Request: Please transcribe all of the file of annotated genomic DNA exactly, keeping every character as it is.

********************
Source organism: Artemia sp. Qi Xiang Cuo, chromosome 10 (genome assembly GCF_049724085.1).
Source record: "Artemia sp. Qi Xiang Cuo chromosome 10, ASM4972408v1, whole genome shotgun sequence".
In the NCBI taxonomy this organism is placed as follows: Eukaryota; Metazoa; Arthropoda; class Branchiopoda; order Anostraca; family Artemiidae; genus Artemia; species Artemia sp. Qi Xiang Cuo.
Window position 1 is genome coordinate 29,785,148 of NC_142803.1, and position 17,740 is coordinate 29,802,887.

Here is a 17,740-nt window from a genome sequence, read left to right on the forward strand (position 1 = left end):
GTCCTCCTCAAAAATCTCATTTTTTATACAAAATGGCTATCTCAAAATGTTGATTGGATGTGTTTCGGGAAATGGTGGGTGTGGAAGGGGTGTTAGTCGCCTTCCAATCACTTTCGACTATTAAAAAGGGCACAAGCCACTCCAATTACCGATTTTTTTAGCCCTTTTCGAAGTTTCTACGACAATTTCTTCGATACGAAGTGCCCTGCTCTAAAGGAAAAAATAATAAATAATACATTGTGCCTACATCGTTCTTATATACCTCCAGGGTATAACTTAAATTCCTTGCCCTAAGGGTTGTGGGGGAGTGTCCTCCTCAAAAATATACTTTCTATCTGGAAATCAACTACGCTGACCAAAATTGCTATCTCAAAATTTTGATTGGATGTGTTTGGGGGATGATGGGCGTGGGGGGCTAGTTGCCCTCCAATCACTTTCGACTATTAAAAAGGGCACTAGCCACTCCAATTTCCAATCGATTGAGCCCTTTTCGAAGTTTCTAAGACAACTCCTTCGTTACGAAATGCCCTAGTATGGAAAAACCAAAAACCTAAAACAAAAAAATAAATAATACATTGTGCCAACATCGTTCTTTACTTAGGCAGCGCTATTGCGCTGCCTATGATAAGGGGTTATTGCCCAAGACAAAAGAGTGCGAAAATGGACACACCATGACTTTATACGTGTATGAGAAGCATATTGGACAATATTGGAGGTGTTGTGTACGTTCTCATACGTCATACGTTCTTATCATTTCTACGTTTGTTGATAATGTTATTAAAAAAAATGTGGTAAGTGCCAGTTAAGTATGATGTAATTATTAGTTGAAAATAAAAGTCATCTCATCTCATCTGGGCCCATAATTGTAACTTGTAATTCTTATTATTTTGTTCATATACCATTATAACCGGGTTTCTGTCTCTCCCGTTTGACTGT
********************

Source organism: Artemia sp. Qi Xiang Cuo, chromosome 10 (genome assembly GCF_049724085.1).
Source record: "Artemia sp. Qi Xiang Cuo chromosome 10, ASM4972408v1, whole genome shotgun sequence".
In the NCBI taxonomy this organism is placed as follows: Eukaryota; Metazoa; Arthropoda; class Branchiopoda; order Anostraca; family Artemiidae; genus Artemia; species Artemia sp. Qi Xiang Cuo.
Window position 1 is genome coordinate 29,785,148 of NC_142803.1, and position 17,740 is coordinate 29,802,887.

Here is a 17,740-nt window from a genome sequence, read left to right on the forward strand (position 1 = left end):
GTCCTCCTCAAAAATCTCATTTTTTATACAAAATGGCTATCTCAAAATGTTGATTGGATGTGTTTCGGGAAATGGTGGGTGTGGAAGGGGTGTTAGTCGCCTTCCAATCACTTTCGACTATTAAAAAGGGCACAAGCCACTCCAATTACCGATTTTTTTAGCCCTTTTCGAAGTTTCTACGACAATTTCTTCGATACGAAGTGCCCTGCTCTAAAGGAAAAAATAATAAATAATACATTGTGCCTACATCGTTCTTATATACCTCCAGGGTATAACTTAAATTCCTTGCCCTAAGGGTTGTGGGGGAGTGTCCTCCTCAAAAATATACTTTCTATCTGGAAATCAACTACGCTGACCAAAATTGCTATCTCAAAATTTTGATTGGATGTGTTTGGGGGATGATGGGCGTGGGGGGCTAGTTGCCCTCCAATCACTTTCGACTATTAAAAAGGGCACTAGCCACTCCAATTTCCAATCGATTGAGCCCTTTTCGAAGTTTCTAAGACAACTCCTTCGTTACGAAATGCCCTAGTATGGAAAAACCAAAAACCTAAAACAAAAAAATAAATAATACATTGTGCCAACATCGTTCTTTACTTAGGCAGCGCTATTGCGCTGCCTATGATAAGGGGTTATTGCCCAAGACAAAAGAGTGCGAAAATGGACACACCATGACTTTATACGTGTATGAGAAGCATATTGGACAATATTGGAGGTGTTGTGTACGTTCTCATACGTCATACGTTCTTATCATTTCTACGTTTGTTGATAATGTTATTAAAAAAAATGTGGTAAGTGCCAGTTAAGTATGATGTAATTATTAGTTGAAAATAAAAGTCATCTCATCTCATCTGGGCCCATAATTGTAACTTGTAATTCTTATTATTTTGTTCATATACCATTATAACCGGGTTTCTGTCTCTCCCGTTTGACTGT